Dr. James Fletcher, the former Minister of Sustainable Development of Saint Lucia and the ministerial chair of the Caribbean’s negotiating team for the Paris Agreement on climate change, has told an international conference on the Impacts of Climate Change on Food and Nutrition Security that Caribbean countries “have to stop shooting ourselves in the foot” by some of the things they do and some of the things they fail to do with respect to climate change.
In his address at the official opening ceremony of the conference on Monday 12 November at the Radisson Conference Center in the Republic of Trinidad and Tobago, Dr. Fletcher said that the absence of comprehensive land use plans in many Caribbean countries is worsening the impacts of global warming and climate change.
He pointed to infrastructure developments in places that compromise the integrity of watersheds or damage mangroves, deforestation, poor management of solid waste, and continued government support for dense hotel and tourism developments along coastlines that will be affected by sea level rise and deadly storm surges as activities that will worsen the already serious impacts of climate change on Caribbean countries.
Dr. Fletcher, who currently serves as an international climate change and sustainable development consultant, called for a revival of the Caribbean’s civil society advocacy and education campaign, the development of a robust evidence base for decision making, and a renewed focus on environmental management to help Caribbean countries deal with climate change.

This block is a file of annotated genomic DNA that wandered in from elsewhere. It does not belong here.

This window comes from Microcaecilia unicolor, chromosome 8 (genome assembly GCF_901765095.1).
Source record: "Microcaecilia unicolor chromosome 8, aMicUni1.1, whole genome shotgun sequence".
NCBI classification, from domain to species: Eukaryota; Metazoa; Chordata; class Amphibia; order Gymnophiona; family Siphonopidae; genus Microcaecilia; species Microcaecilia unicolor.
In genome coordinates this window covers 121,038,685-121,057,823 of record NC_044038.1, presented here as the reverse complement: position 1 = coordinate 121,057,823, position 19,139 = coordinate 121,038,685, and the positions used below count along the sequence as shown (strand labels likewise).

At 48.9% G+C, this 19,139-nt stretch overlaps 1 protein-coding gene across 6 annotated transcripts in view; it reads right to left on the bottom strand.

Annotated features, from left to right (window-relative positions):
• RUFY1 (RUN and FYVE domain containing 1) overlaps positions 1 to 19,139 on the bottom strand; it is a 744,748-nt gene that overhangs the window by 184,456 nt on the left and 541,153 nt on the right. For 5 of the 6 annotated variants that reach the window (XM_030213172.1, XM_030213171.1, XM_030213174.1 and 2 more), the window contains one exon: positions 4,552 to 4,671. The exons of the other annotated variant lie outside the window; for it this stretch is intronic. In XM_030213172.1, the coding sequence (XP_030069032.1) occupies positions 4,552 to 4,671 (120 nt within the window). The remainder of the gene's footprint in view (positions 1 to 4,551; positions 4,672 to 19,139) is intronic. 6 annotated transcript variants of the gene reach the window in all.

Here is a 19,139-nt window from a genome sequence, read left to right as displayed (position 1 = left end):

Fletcher suggested that building resilience to the many impacts of climate change at the household, community, sectoral and national levels must become the number one priority of every Caribbean government.
The International Conference on the Impacts of Climate Change on Food and Nutrition Security is being held in Trinidad and Tobago from November 12 to 16.
It is being hosted by the Faculty of Food and Agriculture of the University of the West Indies and brings together leading local, regional and international researchers, academicians and practitioners in the field of climate change, sustainable agriculture and food security.